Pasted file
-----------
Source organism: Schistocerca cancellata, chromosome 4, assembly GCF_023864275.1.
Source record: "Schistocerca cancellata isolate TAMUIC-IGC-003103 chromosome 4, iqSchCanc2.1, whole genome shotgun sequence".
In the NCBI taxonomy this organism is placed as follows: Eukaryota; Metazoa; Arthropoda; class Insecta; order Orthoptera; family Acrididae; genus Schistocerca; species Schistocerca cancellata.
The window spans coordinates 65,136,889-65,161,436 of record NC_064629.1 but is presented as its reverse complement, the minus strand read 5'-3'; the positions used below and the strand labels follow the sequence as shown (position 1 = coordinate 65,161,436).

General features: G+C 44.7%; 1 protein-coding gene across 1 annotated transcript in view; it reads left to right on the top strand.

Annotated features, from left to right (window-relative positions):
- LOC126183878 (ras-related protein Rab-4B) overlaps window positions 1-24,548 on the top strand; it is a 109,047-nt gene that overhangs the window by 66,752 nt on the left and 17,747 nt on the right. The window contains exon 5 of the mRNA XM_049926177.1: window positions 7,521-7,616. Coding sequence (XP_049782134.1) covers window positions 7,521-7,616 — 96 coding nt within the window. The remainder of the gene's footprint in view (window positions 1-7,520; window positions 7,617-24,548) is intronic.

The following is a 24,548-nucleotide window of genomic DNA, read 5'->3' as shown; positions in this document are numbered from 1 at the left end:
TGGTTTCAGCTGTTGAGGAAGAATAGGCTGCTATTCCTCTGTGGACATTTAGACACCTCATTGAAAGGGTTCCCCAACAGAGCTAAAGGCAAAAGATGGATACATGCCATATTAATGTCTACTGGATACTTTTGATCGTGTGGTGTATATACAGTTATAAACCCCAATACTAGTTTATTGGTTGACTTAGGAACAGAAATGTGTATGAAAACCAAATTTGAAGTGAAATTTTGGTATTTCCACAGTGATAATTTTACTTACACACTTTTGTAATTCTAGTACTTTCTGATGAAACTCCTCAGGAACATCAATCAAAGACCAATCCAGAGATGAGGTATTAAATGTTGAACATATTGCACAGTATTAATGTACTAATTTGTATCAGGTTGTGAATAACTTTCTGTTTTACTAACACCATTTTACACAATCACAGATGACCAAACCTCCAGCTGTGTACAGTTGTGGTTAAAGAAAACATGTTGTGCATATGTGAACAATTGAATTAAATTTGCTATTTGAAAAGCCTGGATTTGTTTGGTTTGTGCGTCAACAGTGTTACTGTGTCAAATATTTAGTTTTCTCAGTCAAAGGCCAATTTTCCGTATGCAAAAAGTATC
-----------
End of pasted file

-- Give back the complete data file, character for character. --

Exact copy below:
Source organism: Schistocerca cancellata, chromosome 4, assembly GCF_023864275.1.
Source record: "Schistocerca cancellata isolate TAMUIC-IGC-003103 chromosome 4, iqSchCanc2.1, whole genome shotgun sequence".
In the NCBI taxonomy this organism is placed as follows: Eukaryota; Metazoa; Arthropoda; class Insecta; order Orthoptera; family Acrididae; genus Schistocerca; species Schistocerca cancellata.
The window spans coordinates 65,136,889-65,161,436 of record NC_064629.1 but is presented as its reverse complement, the minus strand read 5'-3'; the positions used below and the strand labels follow the sequence as shown (position 1 = coordinate 65,161,436).

General features: G+C 44.7%; 1 protein-coding gene across 1 annotated transcript in view; it reads left to right on the top strand.

Annotated features, from left to right (window-relative positions):
- LOC126183878 (ras-related protein Rab-4B) overlaps window positions 1-24,548 on the top strand; it is a 109,047-nt gene that overhangs the window by 66,752 nt on the left and 17,747 nt on the right. The window contains exon 5 of the mRNA XM_049926177.1: window positions 7,521-7,616. Coding sequence (XP_049782134.1) covers window positions 7,521-7,616 — 96 coding nt within the window. The remainder of the gene's footprint in view (window positions 1-7,520; window positions 7,617-24,548) is intronic.

The following is a 24,548-nucleotide window of genomic DNA, read 5'->3' as shown; positions in this document are numbered from 1 at the left end:
TGGTTTCAGCTGTTGAGGAAGAATAGGCTGCTATTCCTCTGTGGACATTTAGACACCTCATTGAAAGGGTTCCCCAACAGAGCTAAAGGCAAAAGATGGATACATGCCATATTAATGTCTACTGGATACTTTTGATCGTGTGGTGTATATACAGTTATAAACCCCAATACTAGTTTATTGGTTGACTTAGGAACAGAAATGTGTATGAAAACCAAATTTGAAGTGAAATTTTGGTATTTCCACAGTGATAATTTTACTTACACACTTTTGTAATTCTAGTACTTTCTGATGAAACTCCTCAGGAACATCAATCAAAGACCAATCCAGAGATGAGGTATTAAATGTTGAACATATTGCACAGTATTAATGTACTAATTTGTATCAGGTTGTGAATAACTTTCTGTTTTACTAACACCATTTTACACAATCACAGATGACCAAACCTCCAGCTGTGTACAGTTGTGGTTAAAGAAAACATGTTGTGCATATGTGAACAATTGAATTAAATTTGCTATTTGAAAAGCCTGGATTTGTTTGGTTTGTGCGTCAACAGTGTTACTGTGTCAAATATTTAGTTTTCTCAGTCAAAGGCCAATTTTCCGTATGCAAAAAGTATC